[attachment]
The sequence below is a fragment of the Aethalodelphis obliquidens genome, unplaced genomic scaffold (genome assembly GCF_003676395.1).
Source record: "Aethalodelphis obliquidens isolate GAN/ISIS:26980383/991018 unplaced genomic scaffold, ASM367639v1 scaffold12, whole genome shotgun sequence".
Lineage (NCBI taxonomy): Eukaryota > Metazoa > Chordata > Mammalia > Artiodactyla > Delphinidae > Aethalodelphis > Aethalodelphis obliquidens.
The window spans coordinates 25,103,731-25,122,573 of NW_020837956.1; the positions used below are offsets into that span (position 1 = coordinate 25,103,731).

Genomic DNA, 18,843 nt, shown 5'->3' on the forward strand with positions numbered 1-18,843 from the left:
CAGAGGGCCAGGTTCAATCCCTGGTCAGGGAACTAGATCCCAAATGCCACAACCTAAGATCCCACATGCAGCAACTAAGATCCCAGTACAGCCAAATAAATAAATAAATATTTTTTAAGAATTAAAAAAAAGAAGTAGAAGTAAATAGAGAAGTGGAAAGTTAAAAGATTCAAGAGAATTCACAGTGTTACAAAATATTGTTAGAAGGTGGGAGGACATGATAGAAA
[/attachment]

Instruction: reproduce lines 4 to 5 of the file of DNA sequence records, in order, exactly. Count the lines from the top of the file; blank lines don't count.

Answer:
The window spans coordinates 25,103,731-25,122,573 of NW_020837956.1; the positions used below are offsets into that span (position 1 = coordinate 25,103,731).

Genomic DNA, 18,843 nt, shown 5'->3' on the forward strand with positions numbered 1-18,843 from the left: